9:40 AM, our wave, which was supposed to leave at 9:00, is finally sent off. If you’re counting, yes, that means the pros were done 2 hours before I even started the race – and the race MC made sure we knew it. Thanks, dude! Perhaps that extra time to warm up was worth it. Along the way, despite veering far off course, I passed the two waves in front of me and finished the 1000 meters (or 1200, based on the way I was swimming) in 18 minutes. Phenomenal!!!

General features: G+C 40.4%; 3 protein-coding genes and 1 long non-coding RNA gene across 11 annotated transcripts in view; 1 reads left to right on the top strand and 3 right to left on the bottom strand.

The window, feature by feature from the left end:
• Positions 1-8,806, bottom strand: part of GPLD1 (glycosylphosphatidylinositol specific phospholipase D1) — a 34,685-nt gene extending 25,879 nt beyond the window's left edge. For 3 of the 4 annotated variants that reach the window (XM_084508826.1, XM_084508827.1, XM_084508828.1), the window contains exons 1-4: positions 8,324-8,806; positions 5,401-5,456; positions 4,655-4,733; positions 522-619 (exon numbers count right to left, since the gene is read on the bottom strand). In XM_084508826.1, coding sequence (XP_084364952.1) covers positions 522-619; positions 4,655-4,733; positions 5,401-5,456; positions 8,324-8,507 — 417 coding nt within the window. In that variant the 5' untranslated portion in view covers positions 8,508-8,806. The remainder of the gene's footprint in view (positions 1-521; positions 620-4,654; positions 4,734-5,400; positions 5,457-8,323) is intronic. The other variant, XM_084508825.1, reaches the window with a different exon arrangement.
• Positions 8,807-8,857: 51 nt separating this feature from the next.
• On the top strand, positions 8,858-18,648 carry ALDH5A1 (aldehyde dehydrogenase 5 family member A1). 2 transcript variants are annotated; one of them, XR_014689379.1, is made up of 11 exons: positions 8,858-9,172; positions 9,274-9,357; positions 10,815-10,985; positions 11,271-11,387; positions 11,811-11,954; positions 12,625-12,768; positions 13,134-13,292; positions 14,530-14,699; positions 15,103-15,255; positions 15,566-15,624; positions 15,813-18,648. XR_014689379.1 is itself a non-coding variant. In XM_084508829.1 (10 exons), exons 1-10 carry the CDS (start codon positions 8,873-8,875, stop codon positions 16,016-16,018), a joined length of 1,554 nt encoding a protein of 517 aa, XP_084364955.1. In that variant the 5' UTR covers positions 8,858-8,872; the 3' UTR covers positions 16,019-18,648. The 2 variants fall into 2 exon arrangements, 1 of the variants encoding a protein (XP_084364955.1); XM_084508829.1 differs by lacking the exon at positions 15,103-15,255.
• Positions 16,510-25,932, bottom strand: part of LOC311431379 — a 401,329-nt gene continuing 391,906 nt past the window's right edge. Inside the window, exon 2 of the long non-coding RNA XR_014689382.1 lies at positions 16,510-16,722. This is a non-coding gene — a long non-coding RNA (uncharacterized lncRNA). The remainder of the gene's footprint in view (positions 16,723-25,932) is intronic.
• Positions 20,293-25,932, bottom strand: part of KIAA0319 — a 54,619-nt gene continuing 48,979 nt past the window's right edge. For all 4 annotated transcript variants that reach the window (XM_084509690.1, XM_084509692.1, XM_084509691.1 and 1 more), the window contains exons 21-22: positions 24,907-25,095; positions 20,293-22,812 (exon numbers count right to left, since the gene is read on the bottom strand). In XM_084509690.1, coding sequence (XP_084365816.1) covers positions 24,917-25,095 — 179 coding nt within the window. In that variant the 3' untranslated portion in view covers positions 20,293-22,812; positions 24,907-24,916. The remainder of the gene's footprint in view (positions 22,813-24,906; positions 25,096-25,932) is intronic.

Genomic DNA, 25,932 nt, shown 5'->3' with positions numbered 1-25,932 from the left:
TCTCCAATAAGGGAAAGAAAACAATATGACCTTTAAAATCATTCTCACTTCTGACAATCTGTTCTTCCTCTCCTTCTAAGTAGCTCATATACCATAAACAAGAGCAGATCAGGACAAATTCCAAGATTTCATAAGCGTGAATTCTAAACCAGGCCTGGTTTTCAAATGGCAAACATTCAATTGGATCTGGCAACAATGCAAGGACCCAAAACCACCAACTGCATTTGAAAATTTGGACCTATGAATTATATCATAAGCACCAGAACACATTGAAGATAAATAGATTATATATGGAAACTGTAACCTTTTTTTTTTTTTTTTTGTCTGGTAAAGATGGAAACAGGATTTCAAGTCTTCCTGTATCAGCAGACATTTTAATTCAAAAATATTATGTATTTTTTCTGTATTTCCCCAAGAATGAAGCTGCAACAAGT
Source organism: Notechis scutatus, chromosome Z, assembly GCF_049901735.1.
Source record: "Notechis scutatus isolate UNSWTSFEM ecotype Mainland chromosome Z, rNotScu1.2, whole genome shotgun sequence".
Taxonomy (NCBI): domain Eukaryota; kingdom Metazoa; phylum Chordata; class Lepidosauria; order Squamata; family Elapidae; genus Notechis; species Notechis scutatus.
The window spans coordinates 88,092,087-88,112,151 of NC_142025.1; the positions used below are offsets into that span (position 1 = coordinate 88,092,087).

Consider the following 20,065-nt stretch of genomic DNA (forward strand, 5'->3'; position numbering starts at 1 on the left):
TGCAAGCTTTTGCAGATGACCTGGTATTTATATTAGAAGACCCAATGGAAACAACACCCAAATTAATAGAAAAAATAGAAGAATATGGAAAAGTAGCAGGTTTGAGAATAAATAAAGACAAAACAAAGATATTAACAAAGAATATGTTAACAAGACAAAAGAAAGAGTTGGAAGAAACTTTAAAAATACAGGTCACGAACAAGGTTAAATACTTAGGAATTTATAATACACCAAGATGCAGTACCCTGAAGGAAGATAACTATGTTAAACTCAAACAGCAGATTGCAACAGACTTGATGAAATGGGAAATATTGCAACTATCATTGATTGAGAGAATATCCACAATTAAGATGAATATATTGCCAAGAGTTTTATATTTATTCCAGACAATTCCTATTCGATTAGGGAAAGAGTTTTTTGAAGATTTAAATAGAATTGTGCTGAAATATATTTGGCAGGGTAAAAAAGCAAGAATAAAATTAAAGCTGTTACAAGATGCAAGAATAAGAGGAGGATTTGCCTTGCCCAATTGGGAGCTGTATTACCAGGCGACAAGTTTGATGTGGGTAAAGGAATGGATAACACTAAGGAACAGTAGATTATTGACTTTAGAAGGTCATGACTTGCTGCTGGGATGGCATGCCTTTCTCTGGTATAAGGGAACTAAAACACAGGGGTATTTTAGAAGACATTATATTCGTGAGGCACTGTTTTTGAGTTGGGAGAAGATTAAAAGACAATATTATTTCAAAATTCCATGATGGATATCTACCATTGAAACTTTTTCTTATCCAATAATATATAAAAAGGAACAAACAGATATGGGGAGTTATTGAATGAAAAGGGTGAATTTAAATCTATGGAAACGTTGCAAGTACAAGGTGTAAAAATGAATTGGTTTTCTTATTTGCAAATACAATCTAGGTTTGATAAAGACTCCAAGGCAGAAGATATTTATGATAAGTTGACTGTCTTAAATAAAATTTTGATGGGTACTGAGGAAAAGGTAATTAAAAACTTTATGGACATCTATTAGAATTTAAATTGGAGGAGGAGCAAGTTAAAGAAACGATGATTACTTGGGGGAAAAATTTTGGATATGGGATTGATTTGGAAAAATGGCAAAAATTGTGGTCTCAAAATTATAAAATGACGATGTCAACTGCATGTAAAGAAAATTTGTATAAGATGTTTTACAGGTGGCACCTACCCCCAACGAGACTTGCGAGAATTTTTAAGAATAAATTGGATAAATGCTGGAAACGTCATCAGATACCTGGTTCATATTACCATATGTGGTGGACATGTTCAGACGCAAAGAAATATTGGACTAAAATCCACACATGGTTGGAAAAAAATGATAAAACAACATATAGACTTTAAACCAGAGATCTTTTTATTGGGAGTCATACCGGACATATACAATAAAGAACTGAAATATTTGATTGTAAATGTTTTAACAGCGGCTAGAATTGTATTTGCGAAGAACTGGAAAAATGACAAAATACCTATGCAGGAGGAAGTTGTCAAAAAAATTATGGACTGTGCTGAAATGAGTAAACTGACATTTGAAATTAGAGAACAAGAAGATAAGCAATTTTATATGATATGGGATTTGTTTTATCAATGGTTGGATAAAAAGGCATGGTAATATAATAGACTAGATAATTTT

Unfortunately, it was all downhill from there in terms of my pace. I got on the bike and rapidly learned what the coaches meant when they said the course was a bit windy. By “a bit windy”, they meant 15 miles of the 25 mile course would be directly into headwinds. There were points where I was struggling to keep my bike upright. Needless to say, I was barely able to average 15 mph, instead of my usual 17-18. Urgh!! And, of course, the coaches were everywhere taking pictures. Rule #1 of triathlon – smile for the camera, even if you feel like you’re going to die! On the up-side, I finally got comfortable with eating and drinking on the bike and, unlike last year when I took 2 sips the entire ride, I actually managed to keep myself hydrated.